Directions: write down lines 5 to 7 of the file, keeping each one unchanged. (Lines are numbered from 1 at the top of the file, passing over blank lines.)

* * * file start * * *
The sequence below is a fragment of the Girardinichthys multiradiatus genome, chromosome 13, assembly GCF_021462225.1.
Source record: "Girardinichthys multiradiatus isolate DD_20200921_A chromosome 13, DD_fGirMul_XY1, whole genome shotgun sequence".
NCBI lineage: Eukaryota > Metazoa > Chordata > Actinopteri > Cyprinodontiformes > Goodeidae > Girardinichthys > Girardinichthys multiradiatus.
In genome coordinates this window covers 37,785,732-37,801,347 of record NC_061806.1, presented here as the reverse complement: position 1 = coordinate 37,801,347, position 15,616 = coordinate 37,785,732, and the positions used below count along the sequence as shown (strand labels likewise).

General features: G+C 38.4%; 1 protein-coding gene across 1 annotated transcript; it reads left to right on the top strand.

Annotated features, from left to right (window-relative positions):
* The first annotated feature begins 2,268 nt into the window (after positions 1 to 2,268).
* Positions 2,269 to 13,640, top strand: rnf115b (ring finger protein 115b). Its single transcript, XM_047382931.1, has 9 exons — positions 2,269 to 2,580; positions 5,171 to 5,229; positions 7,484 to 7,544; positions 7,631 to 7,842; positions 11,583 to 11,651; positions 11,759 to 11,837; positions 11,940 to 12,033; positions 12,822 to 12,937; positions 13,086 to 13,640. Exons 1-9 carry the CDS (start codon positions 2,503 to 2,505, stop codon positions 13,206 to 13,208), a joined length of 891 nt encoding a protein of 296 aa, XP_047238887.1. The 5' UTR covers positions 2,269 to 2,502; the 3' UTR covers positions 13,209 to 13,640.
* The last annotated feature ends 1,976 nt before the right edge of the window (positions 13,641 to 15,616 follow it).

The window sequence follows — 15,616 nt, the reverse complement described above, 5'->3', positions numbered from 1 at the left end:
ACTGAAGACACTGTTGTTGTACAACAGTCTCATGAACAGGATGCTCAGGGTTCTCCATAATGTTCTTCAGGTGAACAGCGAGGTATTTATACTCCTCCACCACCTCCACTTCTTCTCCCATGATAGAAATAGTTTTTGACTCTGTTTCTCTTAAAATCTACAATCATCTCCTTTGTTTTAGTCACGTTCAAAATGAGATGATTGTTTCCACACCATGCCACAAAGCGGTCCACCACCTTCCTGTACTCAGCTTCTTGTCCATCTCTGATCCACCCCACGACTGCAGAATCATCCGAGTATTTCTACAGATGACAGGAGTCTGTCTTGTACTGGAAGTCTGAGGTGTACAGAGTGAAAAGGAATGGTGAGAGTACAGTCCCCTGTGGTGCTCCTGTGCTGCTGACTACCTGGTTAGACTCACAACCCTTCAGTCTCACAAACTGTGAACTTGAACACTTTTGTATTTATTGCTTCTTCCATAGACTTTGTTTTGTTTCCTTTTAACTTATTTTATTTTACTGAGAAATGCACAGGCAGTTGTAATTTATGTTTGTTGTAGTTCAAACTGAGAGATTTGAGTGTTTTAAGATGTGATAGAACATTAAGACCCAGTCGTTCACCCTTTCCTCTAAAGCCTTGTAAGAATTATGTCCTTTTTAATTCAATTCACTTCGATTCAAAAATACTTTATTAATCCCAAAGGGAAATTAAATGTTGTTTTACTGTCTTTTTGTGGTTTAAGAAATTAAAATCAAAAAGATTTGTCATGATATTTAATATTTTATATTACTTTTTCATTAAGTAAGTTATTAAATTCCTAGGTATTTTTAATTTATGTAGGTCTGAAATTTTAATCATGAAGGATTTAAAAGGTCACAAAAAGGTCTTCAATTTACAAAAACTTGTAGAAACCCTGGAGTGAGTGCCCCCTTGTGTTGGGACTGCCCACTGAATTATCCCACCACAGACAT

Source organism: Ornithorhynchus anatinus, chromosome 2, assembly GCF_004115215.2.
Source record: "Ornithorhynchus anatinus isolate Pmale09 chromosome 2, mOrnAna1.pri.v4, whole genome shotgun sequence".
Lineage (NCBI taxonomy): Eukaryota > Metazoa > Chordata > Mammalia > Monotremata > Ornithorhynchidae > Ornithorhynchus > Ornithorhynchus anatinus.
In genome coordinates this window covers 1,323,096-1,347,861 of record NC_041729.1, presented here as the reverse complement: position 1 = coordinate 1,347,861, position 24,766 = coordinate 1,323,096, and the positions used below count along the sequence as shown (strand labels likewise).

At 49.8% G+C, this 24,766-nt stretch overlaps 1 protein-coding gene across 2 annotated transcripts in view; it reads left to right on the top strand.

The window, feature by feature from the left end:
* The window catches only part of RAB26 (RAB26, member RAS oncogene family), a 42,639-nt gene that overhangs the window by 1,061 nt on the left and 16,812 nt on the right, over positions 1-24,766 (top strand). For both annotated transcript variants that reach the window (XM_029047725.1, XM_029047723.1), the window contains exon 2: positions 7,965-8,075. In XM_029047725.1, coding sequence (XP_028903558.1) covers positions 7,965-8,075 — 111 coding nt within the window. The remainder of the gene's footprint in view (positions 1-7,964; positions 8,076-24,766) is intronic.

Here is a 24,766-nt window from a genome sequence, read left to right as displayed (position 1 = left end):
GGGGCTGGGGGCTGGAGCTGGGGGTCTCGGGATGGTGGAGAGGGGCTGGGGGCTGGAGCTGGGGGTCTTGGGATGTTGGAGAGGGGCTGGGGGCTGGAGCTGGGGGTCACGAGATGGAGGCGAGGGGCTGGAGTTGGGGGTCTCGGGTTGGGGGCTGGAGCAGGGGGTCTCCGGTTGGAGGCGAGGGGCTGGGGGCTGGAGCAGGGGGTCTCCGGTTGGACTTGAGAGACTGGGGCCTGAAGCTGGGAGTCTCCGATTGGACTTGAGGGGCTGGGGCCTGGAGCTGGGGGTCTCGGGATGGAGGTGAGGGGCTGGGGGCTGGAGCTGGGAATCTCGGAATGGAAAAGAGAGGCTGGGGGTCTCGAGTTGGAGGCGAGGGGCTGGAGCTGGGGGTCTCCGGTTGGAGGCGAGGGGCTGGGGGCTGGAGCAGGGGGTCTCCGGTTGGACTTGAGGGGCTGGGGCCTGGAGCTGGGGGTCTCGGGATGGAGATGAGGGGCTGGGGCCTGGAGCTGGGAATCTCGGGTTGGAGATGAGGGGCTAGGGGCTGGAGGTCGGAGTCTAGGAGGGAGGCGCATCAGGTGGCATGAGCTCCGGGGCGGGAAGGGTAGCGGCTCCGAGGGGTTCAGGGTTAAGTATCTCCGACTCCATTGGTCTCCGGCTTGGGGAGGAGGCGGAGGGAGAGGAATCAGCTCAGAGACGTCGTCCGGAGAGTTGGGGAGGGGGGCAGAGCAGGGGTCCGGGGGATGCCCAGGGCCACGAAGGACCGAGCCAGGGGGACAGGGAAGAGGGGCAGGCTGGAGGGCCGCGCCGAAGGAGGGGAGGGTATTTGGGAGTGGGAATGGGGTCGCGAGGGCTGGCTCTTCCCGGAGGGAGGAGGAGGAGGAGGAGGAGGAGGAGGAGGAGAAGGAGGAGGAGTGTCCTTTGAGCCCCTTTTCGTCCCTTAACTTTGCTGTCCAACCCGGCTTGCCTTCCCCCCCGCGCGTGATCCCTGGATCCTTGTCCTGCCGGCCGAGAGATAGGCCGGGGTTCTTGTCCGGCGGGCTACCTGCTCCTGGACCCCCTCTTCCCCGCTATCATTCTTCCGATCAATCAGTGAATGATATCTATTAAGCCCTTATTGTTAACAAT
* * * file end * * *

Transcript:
General features: G+C 38.4%; 1 protein-coding gene across 1 annotated transcript; it reads left to right on the top strand.

Annotated features, from left to right (window-relative positions):
* The first annotated feature begins 2,268 nt into the window (after positions 1 to 2,268).